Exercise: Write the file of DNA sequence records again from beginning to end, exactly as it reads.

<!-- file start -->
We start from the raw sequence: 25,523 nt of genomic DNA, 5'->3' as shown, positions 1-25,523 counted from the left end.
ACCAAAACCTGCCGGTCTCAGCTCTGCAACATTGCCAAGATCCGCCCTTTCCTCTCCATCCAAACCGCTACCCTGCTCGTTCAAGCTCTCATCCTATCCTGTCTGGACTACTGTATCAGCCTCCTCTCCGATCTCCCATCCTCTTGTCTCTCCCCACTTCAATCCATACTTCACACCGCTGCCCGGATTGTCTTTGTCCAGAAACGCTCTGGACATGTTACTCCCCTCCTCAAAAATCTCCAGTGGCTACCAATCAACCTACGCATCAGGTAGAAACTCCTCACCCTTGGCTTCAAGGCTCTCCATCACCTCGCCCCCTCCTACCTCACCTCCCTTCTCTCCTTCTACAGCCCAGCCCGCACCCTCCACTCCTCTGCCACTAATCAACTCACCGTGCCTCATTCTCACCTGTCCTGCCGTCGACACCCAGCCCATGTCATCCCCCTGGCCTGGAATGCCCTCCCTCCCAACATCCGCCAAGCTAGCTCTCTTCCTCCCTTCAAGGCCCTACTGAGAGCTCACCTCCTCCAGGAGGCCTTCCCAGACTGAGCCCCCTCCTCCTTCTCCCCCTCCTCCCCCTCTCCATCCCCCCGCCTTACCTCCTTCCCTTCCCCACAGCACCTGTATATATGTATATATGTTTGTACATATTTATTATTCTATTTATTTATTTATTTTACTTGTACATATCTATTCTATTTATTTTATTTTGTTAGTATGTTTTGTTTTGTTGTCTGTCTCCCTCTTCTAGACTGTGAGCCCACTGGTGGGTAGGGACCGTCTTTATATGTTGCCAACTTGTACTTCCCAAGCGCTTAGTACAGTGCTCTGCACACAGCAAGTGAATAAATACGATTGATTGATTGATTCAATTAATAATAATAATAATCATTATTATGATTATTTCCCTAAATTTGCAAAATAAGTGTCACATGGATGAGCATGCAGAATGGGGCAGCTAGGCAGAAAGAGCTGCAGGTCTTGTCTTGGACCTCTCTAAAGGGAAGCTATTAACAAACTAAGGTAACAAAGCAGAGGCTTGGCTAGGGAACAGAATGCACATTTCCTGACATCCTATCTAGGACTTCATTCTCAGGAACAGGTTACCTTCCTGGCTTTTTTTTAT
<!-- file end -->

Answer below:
We start from the raw sequence: 25,523 nt of genomic DNA, 5'->3' as shown, positions 1-25,523 counted from the left end.
ACCAAAACCTGCCGGTCTCAGCTCTGCAACATTGCCAAGATCCGCCCTTTCCTCTCCATCCAAACCGCTACCCTGCTCGTTCAAGCTCTCATCCTATCCTGTCTGGACTACTGTATCAGCCTCCTCTCCGATCTCCCATCCTCTTGTCTCTCCCCACTTCAATCCATACTTCACACCGCTGCCCGGATTGTCTTTGTCCAGAAACGCTCTGGACATGTTACTCCCCTCCTCAAAAATCTCCAGTGGCTACCAATCAACCTACGCATCAGGTAGAAACTCCTCACCCTTGGCTTCAAGGCTCTCCATCACCTCGCCCCCTCCTACCTCACCTCCCTTCTCTCCTTCTACAGCCCAGCCCGCACCCTCCACTCCTCTGCCACTAATCAACTCACCGTGCCTCATTCTCACCTGTCCTGCCGTCGACACCCAGCCCATGTCATCCCCCTGGCCTGGAATGCCCTCCCTCCCAACATCCGCCAAGCTAGCTCTCTTCCTCCCTTCAAGGCCCTACTGAGAGCTCACCTCCTCCAGGAGGCCTTCCCAGACTGAGCCCCCTCCTCCTTCTCCCCCTCCTCCCCCTCTCCATCCCCCCGCCTTACCTCCTTCCCTTCCCCACAGCACCTGTATATATGTATATATGTTTGTACATATTTATTATTCTATTTATTTATTTATTTTACTTGTACATATCTATTCTATTTATTTTATTTTGTTAGTATGTTTTGTTTTGTTGTCTGTCTCCCTCTTCTAGACTGTGAGCCCACTGGTGGGTAGGGACCGTCTTTATATGTTGCCAACTTGTACTTCCCAAGCGCTTAGTACAGTGCTCTGCACACAGCAAGTGAATAAATACGATTGATTGATTGATTCAATTAATAATAATAATAATCATTATTATGATTATTTCCCTAAATTTGCAAAATAAGTGTCACATGGATGAGCATGCAGAATGGGGCAGCTAGGCAGAAAGAGCTGCAGGTCTTGTCTTGGACCTCTCTAAAGGGAAGCTATTAACAAACTAAGGTAACAAAGCAGAGGCTTGGCTAGGGAACAGAATGCACATTTCCTGACATCCTATCTAGGACTTCATTCTCAGGAACAGGTTACCTTCCTGGCTTTTTTTTAT